HomeBlog The Customer Success Function’s Role on the Path to Value for Customers

The Customer Success Function’s Role on the Path to Value for Customers

October 25, 2017 | By Melissa Archambault

  • Delivering on value is a two-sided equation: anticipated outcomes and the customer’s success milestones
  • Validating the customer's definition of success is an essential first step in mapping out success milestones
  • The customer success function plays a critical role in establishing these milestones and ensuring they’re monitored

We often navigate toward reaching milestones or pinnacle moments in our life, such as graduating from high school, meeting a significant other and/or having children. I am currently striving to master the flying pigeon pose in yoga, which may not seem like pinnacle moment to most, but for someone who has struggled with balance and grace her whole life – trust me, it’s a milestone! Whether your lifetime goals are accomplishments, gaining knowledge, emotional achievement or a combination, we all seek to reach some sort of attainment.

smiling lady customer

The b-to-b environment is no different. Your new or existing customers aren’t merely buying a particular feature or function for the sake of purchasing; they want to reach a business outcome. To deliver on this business outcome, organizations need to be aware of the two-sided equation that must be solved to ensure success: Understand what the customer wants to achieve, and understand the steps the customer has to take to reach these achievements.

The function of customer success managers (CSMs) is to provide a transparent process of moving customers toward attaining the benefits of their purchase across the post-sale customer lifecycle. Many organizations map out their customer journey and articulate the organization’s milestones for each phase. But what about the customer’s milestones? Success milestones must be focused on the customer and demonstrate value, whether it’s tangible (financial, operational efficiencies, time savings) or intangible (deepening a relationship, building trust in the organization).

The first step is to ensure that the promises made during the buying process still resonate and anticipated outcomes are validated. The CSM should know how the customer is defining success – it’s essential to understand the desired result, which will most likely go beyond the functional use of the product or service and have profound importance to the customer. Here are some questions to consider when uncovering the customer’s perspective on business outcomes:

  • What is the desired result? For example, during the sales cycle, the customer indicated that decreased process time was a key driver – is that still true? If so, how long does the process take today?
  • How does the customer currently measure success? Will this change as a result of the purchase?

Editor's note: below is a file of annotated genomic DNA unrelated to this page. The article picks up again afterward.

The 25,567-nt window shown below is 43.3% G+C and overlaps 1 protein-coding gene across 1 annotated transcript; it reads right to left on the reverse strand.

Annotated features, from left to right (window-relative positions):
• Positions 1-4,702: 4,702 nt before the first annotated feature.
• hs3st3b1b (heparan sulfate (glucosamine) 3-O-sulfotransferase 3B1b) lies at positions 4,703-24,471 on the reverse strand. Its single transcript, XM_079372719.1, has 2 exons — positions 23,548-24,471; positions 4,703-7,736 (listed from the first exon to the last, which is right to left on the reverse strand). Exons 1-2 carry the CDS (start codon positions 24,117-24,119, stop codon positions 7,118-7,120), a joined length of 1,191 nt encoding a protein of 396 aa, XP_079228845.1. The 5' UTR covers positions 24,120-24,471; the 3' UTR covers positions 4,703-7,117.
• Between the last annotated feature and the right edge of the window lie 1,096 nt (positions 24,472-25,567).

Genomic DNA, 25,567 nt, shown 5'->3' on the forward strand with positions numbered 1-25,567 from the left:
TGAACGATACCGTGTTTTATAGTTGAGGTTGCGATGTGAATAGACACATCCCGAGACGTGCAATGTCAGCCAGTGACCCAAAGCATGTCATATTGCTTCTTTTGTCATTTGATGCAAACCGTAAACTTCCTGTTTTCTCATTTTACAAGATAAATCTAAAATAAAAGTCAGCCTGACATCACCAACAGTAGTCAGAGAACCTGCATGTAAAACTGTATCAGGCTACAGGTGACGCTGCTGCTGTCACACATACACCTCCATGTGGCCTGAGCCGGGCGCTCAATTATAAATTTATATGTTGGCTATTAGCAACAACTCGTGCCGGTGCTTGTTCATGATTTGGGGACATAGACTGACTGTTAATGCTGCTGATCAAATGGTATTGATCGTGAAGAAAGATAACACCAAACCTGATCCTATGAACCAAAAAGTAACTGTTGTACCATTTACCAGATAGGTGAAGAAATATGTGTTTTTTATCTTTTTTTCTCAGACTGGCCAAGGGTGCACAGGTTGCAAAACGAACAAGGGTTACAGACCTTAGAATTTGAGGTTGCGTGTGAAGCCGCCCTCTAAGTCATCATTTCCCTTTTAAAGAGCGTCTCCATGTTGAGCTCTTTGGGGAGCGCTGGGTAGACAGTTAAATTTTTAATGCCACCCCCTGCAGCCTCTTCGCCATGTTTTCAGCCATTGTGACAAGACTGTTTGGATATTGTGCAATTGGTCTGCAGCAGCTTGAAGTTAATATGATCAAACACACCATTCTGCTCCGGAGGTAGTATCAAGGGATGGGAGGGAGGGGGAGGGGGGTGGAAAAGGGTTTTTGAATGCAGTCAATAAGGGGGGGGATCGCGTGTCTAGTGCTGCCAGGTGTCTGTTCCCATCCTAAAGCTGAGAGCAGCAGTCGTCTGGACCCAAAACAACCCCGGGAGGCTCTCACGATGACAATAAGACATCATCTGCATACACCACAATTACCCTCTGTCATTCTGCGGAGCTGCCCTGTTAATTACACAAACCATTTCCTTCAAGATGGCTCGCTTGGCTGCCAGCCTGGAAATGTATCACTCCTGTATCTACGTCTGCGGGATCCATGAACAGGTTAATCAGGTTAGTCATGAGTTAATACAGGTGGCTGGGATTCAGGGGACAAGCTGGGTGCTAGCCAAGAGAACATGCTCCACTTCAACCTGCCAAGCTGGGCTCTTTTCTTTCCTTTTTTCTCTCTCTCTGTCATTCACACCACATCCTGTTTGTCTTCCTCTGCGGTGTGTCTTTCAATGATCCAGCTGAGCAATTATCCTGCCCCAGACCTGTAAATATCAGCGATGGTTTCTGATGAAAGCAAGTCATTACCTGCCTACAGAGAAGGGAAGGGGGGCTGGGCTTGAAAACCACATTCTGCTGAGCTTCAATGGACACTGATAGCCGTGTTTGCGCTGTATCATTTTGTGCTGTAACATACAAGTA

• How is the customer measured today?
  • What is the customer trying to achieve with the product or service purchased?

Validating the business outcomes will help ensure realistic expectations are established for success milestones – a critical step in the onboarding phase of the post-sale journey. Savvy CSMs realize the importance of the onboarding process to help customers attain value from their purchase. Onboarding is when customers may start to see some early success – this may be from the product or from seeing value in the relationship for the first time outside of the buying process. The onboarding phase helps establish the tone for the long-term relationship, and includes the following success milestones:

  • Access to the post-sale team and systems. An early and foundational milestone for the customer is knowing who to contact within the organization for support (e.g. subject matter experts, implementation team, support organization) and having access to the necessary systems to conduct business (e.g. billing systems, support platforms, customer community).
  • Engagement plan for delivery. Engagement plans document the challenges addressed by the organization’s offerings, along with the tactics and concrete success milestones to meet those challenges and attain value. The organization and its customers should agree on the plan to ensure both parties understand how this milestone activates and are jointly accountable for taking the necessary steps to reach success.
  • Implementation. The implementation process should only begin when success measures and milestones are defined and agreed on by the organization and customer.
  • Go-live/offering execution. Significant success milestones should be established for what go-live will include, such as specifications, sign-offs, geography or departments, agreement on specific features or programming elements, and even a phased approach to training or features used over time.

The customer success function is responsible for delivering value across the entire post-sale lifecycle and ensuring customers have seen benefits from their purchase. Ultimately, the customer lifecycle is about making sure the customer trusts in the organization’s ability to deliver on its promises. Driving an experience that demonstrates the attainment of value will encourage customers to continue and expand their relationship.

Melissa Archambault

Melissa is a customer experience advocate with more than 20 years of experience working in global organizations, with an emphasis on the software and telecommunications sectors. She is a thought leader and research analyst for SiriusDecisions’ Customer Engagement Strategies research and advisory service. Follow her on Twitter @Archambault_SD.

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